ETNO lobbies incoming EU leadership for telco-friendly regs

The European election results are still yet to be fully finalised, but telco lobby group ETNO is wasting no time getting its agenda in front of the EU's new leaders.

Nick Wood

June 27, 2024

3 Min Read

Responding to the European Commission's February white paper, How to master Europe's digital infrastructure needs, ETNO doubled down on its support for most if not all of the suggestions it makes.

The main thrust of ETNO's response is that in order to regain its competitiveness on the global stage, Europe needs a regulatory framework that encourages the emergence of large-scale telcos with the means to spend heavily on networks, and harmonised rules that foster seamless cross-border services.

As such, ETNO says a rethink is required on what constitutes a dominant player. ETNO wants to do away with the idea of significant market power (SMP) and instead rely on general competition law and symmetric rules by default, only resorting to ex-ante obligations as a last resort. Unsurprisingly, the group has also called for a review of EU merger regulations.

There's no mention of what effect all this could have on prices and innovation if telco whales get permission to swallow their diminutive rivals. Presumably the idea is that there will be some sort of trickle-down effect, where innovation and low prices flow naturally from scale, motivated by benevolence rather than having to compete in any sort of meaningful way.

ETNO is also supportive of the EU's idea for harmonised spectrum rules, with license conditions, fees, award and renewal processes all designed to promote network investment.

It also repeats – again – the argument for a level regulatory playing field for telcos and online service providers, and called for a dispute resolution process that sees content application providers (CAPs) compensate network operators for IP data transport services.

ETNO would also like the EU to make more and better-coordinated funding programmes available for AI-ready cloud infrastructure, Open RAN and subsea cables.

All of this is very much in step with what the EU put out in February, and revisits the same well-trodden ground upon which ETNO and other big telcos have been pacing up down for decades now.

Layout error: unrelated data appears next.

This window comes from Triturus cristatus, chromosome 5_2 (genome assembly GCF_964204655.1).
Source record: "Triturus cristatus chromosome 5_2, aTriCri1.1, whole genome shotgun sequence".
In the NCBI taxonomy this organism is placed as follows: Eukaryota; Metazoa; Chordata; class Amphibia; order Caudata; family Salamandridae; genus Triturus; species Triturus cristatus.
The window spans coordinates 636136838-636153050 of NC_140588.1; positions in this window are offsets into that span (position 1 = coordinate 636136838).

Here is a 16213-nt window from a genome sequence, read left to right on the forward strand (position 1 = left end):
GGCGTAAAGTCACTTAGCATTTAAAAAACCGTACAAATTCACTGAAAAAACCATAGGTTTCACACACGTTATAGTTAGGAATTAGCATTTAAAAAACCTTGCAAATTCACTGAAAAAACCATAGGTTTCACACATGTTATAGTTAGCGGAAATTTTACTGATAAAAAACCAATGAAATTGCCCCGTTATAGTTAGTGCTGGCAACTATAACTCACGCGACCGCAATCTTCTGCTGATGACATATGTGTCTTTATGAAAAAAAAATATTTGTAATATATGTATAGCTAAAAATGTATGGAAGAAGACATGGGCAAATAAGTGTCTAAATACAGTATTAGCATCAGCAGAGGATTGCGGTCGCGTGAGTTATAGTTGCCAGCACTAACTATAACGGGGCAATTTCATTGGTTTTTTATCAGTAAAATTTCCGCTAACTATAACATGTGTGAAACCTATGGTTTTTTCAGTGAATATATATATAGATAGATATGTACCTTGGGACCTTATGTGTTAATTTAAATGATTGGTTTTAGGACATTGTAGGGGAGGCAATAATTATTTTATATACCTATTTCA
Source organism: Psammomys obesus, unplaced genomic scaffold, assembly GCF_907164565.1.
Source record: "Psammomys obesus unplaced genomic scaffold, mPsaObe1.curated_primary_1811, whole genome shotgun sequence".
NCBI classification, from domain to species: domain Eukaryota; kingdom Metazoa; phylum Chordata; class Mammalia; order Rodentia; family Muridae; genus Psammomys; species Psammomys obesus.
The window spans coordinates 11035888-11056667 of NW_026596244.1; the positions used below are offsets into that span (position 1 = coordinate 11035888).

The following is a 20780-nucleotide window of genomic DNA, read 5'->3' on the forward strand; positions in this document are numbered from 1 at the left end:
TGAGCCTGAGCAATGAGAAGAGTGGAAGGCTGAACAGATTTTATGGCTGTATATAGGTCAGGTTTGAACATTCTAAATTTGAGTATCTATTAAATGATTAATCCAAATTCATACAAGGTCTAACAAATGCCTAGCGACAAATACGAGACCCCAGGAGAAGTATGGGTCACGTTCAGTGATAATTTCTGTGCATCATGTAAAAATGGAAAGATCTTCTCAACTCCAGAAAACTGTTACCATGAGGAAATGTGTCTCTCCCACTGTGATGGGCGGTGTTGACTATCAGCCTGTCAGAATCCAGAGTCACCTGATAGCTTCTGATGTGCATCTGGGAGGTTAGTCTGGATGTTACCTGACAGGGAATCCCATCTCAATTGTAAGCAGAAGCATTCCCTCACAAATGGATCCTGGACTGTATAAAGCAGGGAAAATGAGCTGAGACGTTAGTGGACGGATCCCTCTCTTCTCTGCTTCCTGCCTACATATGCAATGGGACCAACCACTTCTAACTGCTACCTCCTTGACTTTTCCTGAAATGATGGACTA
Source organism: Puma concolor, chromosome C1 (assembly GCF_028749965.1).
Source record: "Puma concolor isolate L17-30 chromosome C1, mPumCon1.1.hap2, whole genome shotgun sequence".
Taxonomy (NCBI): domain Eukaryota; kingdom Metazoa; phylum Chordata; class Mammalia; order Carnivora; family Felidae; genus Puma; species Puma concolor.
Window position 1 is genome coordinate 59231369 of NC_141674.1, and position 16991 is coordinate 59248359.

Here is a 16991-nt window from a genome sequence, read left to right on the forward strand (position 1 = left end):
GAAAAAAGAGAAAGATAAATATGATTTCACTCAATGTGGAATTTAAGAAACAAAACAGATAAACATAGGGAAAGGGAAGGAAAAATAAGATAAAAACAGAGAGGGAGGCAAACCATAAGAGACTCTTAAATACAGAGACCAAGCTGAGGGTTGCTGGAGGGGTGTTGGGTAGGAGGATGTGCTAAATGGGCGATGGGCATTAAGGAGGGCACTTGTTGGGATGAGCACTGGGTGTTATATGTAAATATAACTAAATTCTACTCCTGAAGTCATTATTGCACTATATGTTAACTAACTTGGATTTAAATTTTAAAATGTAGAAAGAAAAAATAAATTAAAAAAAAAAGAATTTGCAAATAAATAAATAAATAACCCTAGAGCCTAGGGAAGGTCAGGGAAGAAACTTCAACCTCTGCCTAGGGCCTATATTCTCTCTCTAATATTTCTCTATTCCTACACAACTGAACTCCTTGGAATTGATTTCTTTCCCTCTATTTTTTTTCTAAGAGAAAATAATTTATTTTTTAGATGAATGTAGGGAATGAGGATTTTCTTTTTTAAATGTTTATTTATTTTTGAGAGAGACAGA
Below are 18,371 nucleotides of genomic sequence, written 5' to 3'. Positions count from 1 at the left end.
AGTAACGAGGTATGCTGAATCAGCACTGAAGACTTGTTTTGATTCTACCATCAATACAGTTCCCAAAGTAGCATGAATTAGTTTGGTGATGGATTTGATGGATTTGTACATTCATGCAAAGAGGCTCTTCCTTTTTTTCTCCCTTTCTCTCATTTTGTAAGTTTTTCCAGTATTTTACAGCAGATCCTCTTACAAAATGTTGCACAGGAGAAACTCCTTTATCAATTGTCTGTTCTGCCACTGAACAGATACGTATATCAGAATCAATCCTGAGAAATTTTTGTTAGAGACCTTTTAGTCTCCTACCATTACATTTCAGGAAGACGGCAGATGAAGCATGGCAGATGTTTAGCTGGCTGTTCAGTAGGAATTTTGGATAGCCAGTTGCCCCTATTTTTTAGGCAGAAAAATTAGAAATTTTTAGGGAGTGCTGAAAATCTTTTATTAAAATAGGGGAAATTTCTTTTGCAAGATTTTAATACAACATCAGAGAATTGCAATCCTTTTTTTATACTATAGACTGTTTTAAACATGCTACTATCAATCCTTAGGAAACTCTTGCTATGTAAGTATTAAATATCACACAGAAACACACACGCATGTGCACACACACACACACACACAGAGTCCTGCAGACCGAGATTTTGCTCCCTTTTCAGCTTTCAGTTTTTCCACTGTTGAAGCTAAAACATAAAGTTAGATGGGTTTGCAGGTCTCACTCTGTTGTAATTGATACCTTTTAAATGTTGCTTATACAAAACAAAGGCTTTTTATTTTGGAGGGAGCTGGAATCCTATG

However, with a new Commission in the offing, and rejig of the European Parliament, it doesn't hurt to refresh a few memories.

"ETNO, the Association representing Europe's leading telecom operators, urges the new European leadership to take swift action and to substantially adjust the telecom and competition policies in order to strengthen the connectivity ecosystem," the group said.

"Europe is one of the most digitised economies and societies globally. However, with the EU share in the global ICT market having dropped by 10 percent since 2013 [European Commission, 2023], we have fallen behind global peers in innovation and investment in the connectivity ecosystem."

With ETNO backing up the outgoing Commission's ideas for revamping the sector, you could be forgiven for thinking that industry and government are all pulling in the same direction for once. That's not the case though, with Ecta – which lobbies on behalf of smaller, challenger brands – emphasising earlier this week that Europe's telecoms market is doing well enough under the current structure, and that diversity and competition are the driving forces of innovation and affordability.

Historically when it comes to telecoms, EU lawmakers have tended to come down in favour of pro-consumer, pro-competition regulations, much to the discomfort of the big telco groups, and to the benefit of the sort of players that Ecta represents. But with new EU leadership on the way, it's all to play for.

About the Author(s)

Nick Wood

Nick is a freelancer who has covered the global telecoms industry for more than 15 years. Areas of expertise include operator strategies; M&As; and emerging technologies, among others. As a freelancer, Nick has contributed news and features for many well-known industry publications. Before that, he wrote daily news and regular features as deputy editor of Total Telecom. He has a first-class honours degree in journalism from the University of Westminster.

Get the latest news straight to your inbox.
Register for the newsletter here.

You May Also Like